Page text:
There were a few lines I didn't like. For example, at one point Elliot told Alice: “Look. I'm not telling you to fall in love with me. But if you tell me you've fallen for some other guy, I might kill him.” Um...that's not romantic. Alice also described Elliot as "Violence mixed with aching sweetness." Blergh.

Alice's dreams of her sister hint at some of the things that were better-covered in other volumes in the franchise. This volume never revealed what it was that Alice had forgotten, something that might disappoint some readers. If I remember correctly, other volumes indicated that

Alice's older sister had probably died. By retreating to Wonderland, Alice also retreated from her memories of her sister's funeral.

(spoiler show)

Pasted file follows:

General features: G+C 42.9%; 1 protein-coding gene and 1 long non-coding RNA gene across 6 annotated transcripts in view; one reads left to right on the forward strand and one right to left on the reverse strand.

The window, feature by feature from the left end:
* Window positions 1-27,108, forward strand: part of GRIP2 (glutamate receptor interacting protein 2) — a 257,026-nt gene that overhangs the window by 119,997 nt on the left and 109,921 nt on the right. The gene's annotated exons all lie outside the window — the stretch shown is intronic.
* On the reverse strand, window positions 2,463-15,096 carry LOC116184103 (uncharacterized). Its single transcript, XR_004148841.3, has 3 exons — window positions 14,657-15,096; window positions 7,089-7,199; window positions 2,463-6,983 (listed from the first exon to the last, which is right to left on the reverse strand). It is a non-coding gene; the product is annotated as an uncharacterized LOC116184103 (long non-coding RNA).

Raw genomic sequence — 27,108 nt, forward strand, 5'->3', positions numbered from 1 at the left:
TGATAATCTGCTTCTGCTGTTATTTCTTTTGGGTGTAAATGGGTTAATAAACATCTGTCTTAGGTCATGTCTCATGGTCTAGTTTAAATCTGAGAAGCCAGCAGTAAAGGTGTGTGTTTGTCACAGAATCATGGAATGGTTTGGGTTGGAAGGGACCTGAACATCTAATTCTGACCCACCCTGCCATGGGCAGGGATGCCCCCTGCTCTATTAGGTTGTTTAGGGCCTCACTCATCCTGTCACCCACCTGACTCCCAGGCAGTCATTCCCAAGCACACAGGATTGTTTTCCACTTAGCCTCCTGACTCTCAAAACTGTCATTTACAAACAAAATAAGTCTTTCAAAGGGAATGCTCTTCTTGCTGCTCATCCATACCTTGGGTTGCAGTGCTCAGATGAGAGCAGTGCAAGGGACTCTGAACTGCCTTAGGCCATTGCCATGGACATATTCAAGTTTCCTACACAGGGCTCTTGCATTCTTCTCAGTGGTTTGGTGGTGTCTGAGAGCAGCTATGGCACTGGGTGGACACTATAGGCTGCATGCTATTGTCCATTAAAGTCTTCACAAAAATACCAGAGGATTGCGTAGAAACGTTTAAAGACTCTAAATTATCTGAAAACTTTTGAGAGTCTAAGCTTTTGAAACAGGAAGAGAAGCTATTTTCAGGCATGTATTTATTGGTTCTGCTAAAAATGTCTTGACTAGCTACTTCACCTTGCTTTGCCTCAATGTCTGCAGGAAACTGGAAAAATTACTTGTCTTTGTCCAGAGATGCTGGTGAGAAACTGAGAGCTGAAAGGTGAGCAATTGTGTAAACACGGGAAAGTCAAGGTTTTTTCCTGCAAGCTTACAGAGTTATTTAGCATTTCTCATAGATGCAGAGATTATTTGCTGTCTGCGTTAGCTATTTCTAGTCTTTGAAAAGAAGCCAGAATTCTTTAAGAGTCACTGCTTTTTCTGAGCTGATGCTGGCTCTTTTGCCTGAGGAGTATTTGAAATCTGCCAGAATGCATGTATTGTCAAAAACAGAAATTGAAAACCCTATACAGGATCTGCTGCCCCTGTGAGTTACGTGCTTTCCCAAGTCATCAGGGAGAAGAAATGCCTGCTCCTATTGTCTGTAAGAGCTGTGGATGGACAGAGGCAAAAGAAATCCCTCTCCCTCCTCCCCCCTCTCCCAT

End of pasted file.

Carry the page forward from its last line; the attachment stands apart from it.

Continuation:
All in all, this was mediocre. It glorified some of the franchise's problematic elements a bit too much for my tastes, but beyond that it was more forgettable than anything, adding absolutely nothing to the mystery of Alice's past. I did at least like Ryo Kazuki's art, however.

 

(Original review posted on A Library Girl's Familiar Diversions.)

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review 2016-07-11 07:55
Alice in the Country of Diamonds, Wonderful Wonder World: Official Visual Fan Book - translation by Alexis Eckerman
Alice in the Country of Diamonds ~Wonderful Wonder World~ Official Visual Fan Book - QuinRose

For such a skinny volume, this was jam-packed with stuff. I'll be going over each section individually. First, the more general stuff: